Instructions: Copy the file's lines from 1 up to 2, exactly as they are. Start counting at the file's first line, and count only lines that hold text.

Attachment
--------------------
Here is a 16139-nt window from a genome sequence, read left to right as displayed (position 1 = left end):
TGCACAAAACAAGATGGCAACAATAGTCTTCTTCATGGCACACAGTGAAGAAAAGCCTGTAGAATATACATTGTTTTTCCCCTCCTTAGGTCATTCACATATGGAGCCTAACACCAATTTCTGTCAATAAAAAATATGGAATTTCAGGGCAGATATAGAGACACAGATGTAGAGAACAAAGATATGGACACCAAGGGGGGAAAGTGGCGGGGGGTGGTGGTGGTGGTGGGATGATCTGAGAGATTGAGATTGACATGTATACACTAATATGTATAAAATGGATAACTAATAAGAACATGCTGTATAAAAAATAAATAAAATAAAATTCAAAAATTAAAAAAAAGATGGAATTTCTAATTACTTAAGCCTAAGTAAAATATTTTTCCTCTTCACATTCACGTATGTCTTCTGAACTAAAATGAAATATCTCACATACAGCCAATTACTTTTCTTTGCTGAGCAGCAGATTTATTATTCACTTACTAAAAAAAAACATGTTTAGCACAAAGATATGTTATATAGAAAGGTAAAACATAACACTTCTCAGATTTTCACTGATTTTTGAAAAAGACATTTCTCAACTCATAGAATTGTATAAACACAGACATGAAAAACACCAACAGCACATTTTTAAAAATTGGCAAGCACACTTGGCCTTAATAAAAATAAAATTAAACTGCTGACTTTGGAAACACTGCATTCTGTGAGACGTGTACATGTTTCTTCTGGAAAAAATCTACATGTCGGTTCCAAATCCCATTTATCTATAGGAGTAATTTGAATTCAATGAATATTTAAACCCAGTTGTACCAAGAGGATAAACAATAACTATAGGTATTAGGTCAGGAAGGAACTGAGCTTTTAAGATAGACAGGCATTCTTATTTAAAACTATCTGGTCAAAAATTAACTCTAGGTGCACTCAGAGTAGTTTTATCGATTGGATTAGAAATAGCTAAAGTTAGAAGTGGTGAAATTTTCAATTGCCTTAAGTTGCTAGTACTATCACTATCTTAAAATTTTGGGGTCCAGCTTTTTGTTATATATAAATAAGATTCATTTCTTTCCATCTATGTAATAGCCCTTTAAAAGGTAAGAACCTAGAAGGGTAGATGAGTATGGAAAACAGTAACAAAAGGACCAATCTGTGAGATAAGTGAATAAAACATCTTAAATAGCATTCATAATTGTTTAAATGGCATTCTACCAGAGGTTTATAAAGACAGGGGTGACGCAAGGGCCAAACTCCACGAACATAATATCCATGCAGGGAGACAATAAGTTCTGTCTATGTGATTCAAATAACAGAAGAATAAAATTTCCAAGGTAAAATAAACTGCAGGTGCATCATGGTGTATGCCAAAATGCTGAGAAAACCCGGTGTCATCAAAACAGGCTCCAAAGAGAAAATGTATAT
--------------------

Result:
Here is a 16139-nt window from a genome sequence, read left to right as displayed (position 1 = left end):
TGCACAAAACAAGATGGCAACAATAGTCTTCTTCATGGCACACAGTGAAGAAAAGCCTGTAGAATATACATTGTTTTTCCCCTCCTTAGGTCATTCACATATGGAGCCTAACACCAATTTCTGTCAATAAAAAATATGGAATTTCAGGGCAGATATAGAGACACAGATGTAGAGAACAAAGATATGGACACCAAGGGGGGAAAGTGGCGGGGGGTGGTGGTGGTGGTGGGATGATCTGAGAGATTGAGATTGACATGTATACACTAATATGTATAAAATGGATAACTAATAAGAACATGCTGTATAAAAAATAAATAAAATAAAATTCAAAAATTAAAAAAAAGATGGAATTTCTAATTACTTAAGCCTAAGTAAAATATTTTTCCTCTTCACATTCACGTATGTCTTCTGAACTAAAATGAAATATCTCACATACAGCCAATTACTTTTCTTTGCTGAGCAGCAGATTTATTATTCACTTACTAAAAAAAAACATGTTTAGCACAAAGATATGTTATATAGAAAGGTAAAACATAACACTTCTCAGATTTTCACTGATTTTTGAAAAAGACATTTCTCAACTCATAGAATTGTATAAACACAGACATGAAAAACACCAACAGCACATTTTTAAAAATTGGCAAGCACACTTGGCCTTAATAAAAATAAAATTAAACTGCTGACTTTGGAAACACTGCATTCTGTGAGACGTGTACATGTTTCTTCTGGAAAAAATCTACATGTCGGTTCCAAATCCCATTTATCTATAGGAGTAATTTGAATTCAATGAATATTTAAACCCAGTTGTACCAAGAGGATAAACAATAACTATAGGTATTAGGTCAGGAAGGAACTGAGCTTTTAAGATAGACAGGCATTCTTATTTAAAACTATCTGGTCAAAAATTAACTCTAGGTGCACTCAGAGTAGTTTTATCGATTGGATTAGAAATAGCTAAAGTTAGAAGTGGTGAAATTTTCAATTGCCTTAAGTTGCTAGTACTATCACTATCTTAAAATTTTGGGGTCCAGCTTTTTGTTATATATAAATAAGATTCATTTCTTTCCATCTATGTAATAGCCCTTTAAAAGGTAAGAACCTAGAAGGGTAGATGAGTATGGAAAACAGTAACAAAAGGACCAATCTGTGAGATAAGTGAATAAAACATCTTAAATAGCATTCATAATTGTTTAAATGGCATTCTACCAGAGGTTTATAAAGACAGGGGTGACGCAAGGGCCAAACTCCACGAACATAATATCCATGCAGGGAGACAATAAGTTCTGTCTATGTGATTCAAATAACAGAAGAATAAAATTTCCAAGGTAAAATAAACTGCAGGTGCATCATGGTGTATGCCAAAATGCTGAGAAAACCCGGTGTCATCAAAACAGGCTCCAAAGAGAAAATGTATAT